Ceremony

On July 19th 1986 New Order headlined a show at GMEX (formerly Manchester’s Central railway station, for much of the 70s and early 80s a derelict carpark. We used to park there when shopping in town and my Mum and Dad got all of us kids back in the car on one occasion and drove off, leaving one of my brothers standing forlornly where the car had been, aged only three or four. Don’t worry- they realised before leaving the carpark). The show was the highlight of the Festival of the Tenth Summer,a Factory organised event celebrating ten years since punk and the show at the Lesser Free Trade Hall where the Sex Pistols set into motion everything that has happened to Manchester since. The Lesser Free Trade Hall, also the venue where Bob Dylan was accused of being Judas, is now a swish hotel. The Festival of the Tenth Summer had its own Factory catalogue number (FAC 151) and had nine other events including a fashion show, a book, a Peter Saville installation, an exhibition of Kevin Cummins photographs and so on. Very Factory. Support for New Order at the gig included The Smiths (billed as co-headliners), The Fall, A Certain Ratio, Cabaret Voltaire, OMD, John Cale, John Cooper Clarke and Buzzcocks. Not a bad line up really.

During their set New Order were joined on stage by Ian McCulloch who sang Ceremony with them. This clip shows that meeting, the only drawback being it’s less than a minute long.

There’s an audio only version of the whole song here. Ian sings in a register closer to Ian Curtis’ and certainly gives it his best shot. The bit where Hooky joins Mac at the mic is great.

Ceremony was Ian Curtis’ last song, intended for Joy Division but recorded and released as the first New Order record. The first two New Order records actually- it was released in March 1981 by the three piece New Order and produced by Martin Hannett. It was then re-released in September 1981 in a newer, slightly longer version with Gillian Gilbert on board and with a different Saville sleeve. If you want to get really trainspottery about it, the run out groove on the first version says ‘watching love grow forever’, while on the second version it has ‘this is why events unnerve me’.

New Order and Echo And The Bunnymen toured the USA together along with Public Image Ltd throughout 1987, billed as The Monsters Of Alternative Rock. The Melody Maker reported from it as the picture up top shows. According to Lydon’s autobiography ‘Bernard Sumner was having problems emotionally and looked a bit the worse for wear’ and describes him being tied to a trolley to sing at one gig as he was unable to stand. ‘Nice fella’ though says Lydon. Bernard’s favourite tipple was ‘a pint of headache’ (Pernod and blackcurrant).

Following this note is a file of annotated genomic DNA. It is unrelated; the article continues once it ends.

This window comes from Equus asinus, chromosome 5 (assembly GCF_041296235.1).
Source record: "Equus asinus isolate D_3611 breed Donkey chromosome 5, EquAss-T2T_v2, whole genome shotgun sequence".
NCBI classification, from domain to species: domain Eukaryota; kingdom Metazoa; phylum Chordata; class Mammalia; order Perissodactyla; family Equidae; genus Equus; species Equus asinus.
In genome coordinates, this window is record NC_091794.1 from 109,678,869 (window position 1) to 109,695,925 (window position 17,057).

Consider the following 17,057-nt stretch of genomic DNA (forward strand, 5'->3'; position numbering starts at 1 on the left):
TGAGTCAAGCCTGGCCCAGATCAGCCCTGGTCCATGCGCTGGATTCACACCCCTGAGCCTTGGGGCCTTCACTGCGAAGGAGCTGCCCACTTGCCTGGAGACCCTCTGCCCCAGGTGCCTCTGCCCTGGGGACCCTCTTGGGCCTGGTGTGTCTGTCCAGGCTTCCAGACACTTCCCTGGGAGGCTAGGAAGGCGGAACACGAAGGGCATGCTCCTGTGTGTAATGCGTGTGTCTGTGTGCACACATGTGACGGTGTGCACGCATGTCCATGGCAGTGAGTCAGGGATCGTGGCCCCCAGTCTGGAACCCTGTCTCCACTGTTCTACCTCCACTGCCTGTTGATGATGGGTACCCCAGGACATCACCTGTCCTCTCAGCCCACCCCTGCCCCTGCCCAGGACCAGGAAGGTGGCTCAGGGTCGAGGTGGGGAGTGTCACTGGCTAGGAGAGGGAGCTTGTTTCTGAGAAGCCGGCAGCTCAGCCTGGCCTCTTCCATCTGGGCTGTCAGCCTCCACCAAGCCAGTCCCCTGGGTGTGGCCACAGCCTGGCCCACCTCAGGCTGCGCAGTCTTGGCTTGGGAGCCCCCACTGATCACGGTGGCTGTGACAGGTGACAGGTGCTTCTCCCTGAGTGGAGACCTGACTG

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Leftfield

Final Lydon post this morning- it would be silly to move on without mentioning Open Up, his collaboration with Leftfield from 1993, a high octane, pummeling piece of progressive house with a paint stripping vocal from John complaining about Hollywood’s refusal to cast him in its films. Brilliantly, as the song was released Los Angeles was on fire.

Leftfield’s Neil Barnes had known Lydon from North London and they approached him tentatively about vocals. Lydon leapt at it. The single came with a handful of remixes including the Sabres Of Paradise I Hate Pink Floyd Mix and a Dust (Chemical) Brothers remix.

At a later date (some royal anniversary or other) Leftfield returned the favour and remixed God Save The Queen. Not strictly necessary but I once heard this in a club and it sounded immense.

 

Lydon

The adventures of John Lydon Part Two- after the breakup of the Sex Pistols in 1978 Lydon was abandoned in the USA by McClaren while he set about making his doomed film and the rest of the band flew down to Rio to meet Ronnie Biggs. Lydon is rightly scathing about all of this in his book. He returned to London and took refuge in a flat he bought in Gunter Grove. These are some of the strongest sections of the book- his chaotic life in Gunter Grove, the continual threat of being busted by the police, harassment by the tabloid press, a trip to Jamaica to scout acts for Virgin’s new reggae label. Reverting to Lydon from Rotten he sets about putting together a new band and a new type of band. Public Image Limited, more than any other band except Joy Division maybe, made what is now thought of as post-punk. He hooks up with Keith Levene (who gets castigated all the way through Lydon’s autobiography but he acknowledges his abilities as a guitarist and writer) and old mate Jah Wobble (who can’t play bass when he joins). Together they make some of the most brilliant music of the period. Opening single Public Image is still one of the great 7″ records- thrilling, intense and Lydon giving his enemies (McClaren mainly) a tongue lashing and proclaiming himself as his own property. Levene and Wobble plus drummer Jim Walker are on fire.